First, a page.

A new survey conducted by software maker Adobe has shown that educators across Asia Pacific were unanimous in their agreement that creative expression is a must for all students regardless of their stream of study.
The findings were contained in the ?Education, Creativity and Employability? study that was released at the recent 9th annual Adobe Education Leadership Forum in Kuala Lumpur, Malaysia.
A total of 1531 educators representing 13 countries across Asia Pacific were surveyed with an aim to gauge the importance of creativity in education and its role in building a digitally able workforce.
The Internet-based survey covered 13 countries (Australia, China, Hong Kong, India, Indonesia, Malaysia, New Zealand, Philippines, Singapore, South Korea, Taiwan, Thailand and Vietnam). It was carried out from March 7 to March 18, 2014.
An overwhelming 97 percent of respondents feel that creative tools help students to better grasp theoretical concepts and enhance their overall understanding in the classroom.
The study also revealed the growing awareness among educators that basic digital media skills are an essential requirement for the 21st century workforce with 58 percent strongly agreeing to this statement.
Further, 47 percent of respondents agreed that students proficient in digital media skills have a better chance of being recruited, giving them a competitive edge over their less skilled counterparts.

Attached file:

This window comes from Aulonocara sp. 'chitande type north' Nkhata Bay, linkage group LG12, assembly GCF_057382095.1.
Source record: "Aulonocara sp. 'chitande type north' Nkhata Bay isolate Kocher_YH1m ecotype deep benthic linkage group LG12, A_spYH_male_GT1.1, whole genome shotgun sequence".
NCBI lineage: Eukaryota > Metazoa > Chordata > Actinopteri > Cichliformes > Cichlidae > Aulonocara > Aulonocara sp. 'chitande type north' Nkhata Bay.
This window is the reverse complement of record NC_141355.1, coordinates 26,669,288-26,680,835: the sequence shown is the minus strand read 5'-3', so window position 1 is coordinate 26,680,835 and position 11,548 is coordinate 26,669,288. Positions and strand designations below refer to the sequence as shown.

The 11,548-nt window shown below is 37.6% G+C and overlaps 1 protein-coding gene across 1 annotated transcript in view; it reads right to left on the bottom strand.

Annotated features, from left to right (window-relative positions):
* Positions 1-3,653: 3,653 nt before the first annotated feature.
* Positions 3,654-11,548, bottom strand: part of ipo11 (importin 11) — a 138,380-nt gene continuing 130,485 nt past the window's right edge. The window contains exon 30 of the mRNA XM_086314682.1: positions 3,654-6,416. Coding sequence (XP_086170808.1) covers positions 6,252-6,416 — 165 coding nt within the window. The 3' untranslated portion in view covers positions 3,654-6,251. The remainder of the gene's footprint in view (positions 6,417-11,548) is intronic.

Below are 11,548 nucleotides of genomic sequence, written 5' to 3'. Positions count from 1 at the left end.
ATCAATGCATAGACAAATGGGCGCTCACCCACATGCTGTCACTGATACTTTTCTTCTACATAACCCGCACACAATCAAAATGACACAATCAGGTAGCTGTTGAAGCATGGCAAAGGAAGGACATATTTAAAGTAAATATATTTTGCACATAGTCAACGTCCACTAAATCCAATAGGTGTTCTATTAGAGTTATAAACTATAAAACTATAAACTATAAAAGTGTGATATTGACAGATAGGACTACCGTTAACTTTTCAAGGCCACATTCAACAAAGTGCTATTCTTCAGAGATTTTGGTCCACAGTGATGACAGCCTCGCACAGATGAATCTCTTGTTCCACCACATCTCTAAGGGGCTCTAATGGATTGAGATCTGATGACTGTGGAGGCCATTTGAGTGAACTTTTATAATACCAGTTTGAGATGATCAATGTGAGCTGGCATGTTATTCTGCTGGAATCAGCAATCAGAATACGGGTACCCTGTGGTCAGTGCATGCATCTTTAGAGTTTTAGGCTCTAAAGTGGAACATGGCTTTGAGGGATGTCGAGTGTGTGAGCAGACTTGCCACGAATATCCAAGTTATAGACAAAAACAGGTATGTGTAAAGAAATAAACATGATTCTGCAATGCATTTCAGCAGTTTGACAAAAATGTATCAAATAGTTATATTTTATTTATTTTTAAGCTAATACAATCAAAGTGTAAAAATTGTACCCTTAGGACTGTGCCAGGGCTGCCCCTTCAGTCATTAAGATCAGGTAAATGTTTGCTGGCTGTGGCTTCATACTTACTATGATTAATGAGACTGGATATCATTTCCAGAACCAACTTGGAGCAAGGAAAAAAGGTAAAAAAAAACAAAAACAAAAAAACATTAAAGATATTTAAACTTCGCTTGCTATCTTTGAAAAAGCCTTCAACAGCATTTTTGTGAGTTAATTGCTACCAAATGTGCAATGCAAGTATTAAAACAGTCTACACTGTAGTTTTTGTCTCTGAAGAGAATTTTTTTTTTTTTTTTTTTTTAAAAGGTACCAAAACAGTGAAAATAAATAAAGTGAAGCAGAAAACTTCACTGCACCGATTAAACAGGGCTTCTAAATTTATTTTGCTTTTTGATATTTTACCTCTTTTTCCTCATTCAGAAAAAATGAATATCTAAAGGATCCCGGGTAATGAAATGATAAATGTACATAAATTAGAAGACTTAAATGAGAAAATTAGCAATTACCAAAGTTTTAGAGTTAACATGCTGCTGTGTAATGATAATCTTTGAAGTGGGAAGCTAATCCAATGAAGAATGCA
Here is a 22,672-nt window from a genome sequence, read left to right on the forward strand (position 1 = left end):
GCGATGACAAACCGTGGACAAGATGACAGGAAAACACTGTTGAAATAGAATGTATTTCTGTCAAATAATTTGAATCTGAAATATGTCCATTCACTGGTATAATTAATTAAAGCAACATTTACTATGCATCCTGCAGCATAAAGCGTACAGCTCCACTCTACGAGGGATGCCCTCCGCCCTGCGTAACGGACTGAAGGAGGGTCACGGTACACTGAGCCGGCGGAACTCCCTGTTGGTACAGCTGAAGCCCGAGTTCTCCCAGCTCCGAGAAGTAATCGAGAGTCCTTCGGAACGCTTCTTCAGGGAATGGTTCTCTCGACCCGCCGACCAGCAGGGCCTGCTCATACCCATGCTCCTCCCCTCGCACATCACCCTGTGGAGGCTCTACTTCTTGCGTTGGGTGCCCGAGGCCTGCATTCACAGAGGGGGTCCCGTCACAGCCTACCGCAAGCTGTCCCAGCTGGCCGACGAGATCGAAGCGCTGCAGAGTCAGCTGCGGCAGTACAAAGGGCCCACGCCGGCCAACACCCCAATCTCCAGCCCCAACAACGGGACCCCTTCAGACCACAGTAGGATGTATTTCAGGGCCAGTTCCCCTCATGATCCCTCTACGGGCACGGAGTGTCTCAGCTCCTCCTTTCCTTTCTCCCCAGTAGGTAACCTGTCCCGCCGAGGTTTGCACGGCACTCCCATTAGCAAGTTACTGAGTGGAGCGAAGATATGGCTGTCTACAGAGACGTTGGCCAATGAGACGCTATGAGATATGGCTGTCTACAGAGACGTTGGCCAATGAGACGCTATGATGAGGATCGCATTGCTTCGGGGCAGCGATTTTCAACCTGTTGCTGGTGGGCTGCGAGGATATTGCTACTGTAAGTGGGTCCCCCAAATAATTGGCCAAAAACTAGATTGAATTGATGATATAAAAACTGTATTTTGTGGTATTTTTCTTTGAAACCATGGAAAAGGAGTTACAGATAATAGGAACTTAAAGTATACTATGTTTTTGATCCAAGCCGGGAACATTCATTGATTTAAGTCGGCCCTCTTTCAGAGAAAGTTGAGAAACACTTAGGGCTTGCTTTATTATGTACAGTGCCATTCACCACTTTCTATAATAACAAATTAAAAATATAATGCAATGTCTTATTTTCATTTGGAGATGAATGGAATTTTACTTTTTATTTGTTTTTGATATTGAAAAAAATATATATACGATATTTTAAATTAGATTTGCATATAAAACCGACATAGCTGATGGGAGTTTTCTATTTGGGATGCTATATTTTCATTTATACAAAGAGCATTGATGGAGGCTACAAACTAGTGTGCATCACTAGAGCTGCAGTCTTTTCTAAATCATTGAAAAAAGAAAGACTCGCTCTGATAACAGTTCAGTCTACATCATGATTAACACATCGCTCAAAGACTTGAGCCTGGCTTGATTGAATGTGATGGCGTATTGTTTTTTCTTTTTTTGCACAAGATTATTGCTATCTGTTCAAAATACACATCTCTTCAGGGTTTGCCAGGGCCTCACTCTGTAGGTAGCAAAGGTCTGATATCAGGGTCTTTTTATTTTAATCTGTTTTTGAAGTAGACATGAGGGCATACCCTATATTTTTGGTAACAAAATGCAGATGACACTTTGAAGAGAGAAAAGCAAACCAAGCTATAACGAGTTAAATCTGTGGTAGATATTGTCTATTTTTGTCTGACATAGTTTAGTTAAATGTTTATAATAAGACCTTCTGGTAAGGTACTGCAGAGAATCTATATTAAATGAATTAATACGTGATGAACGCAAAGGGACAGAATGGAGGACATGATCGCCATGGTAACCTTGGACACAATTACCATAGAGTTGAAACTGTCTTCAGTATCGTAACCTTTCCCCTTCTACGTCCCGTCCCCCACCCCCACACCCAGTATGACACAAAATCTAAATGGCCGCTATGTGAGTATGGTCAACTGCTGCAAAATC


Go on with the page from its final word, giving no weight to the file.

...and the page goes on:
However, the study also highlighted the gaps in the current education system as 87 percent noted that it does not place enough emphasis on creative expression. This clearly implies that students are not gaining the necessary skills required for the modern workplace.
When compared for their responses across a variety of parameters, more educators in Australia and South Korea indicated that there is a gap in the current education system when it comes to integrating creativity into academics.
However, while respondents in Australia seem convinced about the role of creative tools and the importance of digital media skills, South Korean respondents were not as strongly convinced about these aspects.
Educators in countries of Southeast Asia are not as negative about the ability of current education systems to integrate creativity into classroom instruction.
Indian educators strongly support the need for both creative expression in the classroom as well as the use of creative tools to clarify concepts.
Educators from Greater China and South Korea are not as strongly supportive as the rest of APAC on the need for basic digital media skills in the workforce, pointing to some cultural differences when it comes to job market expectations.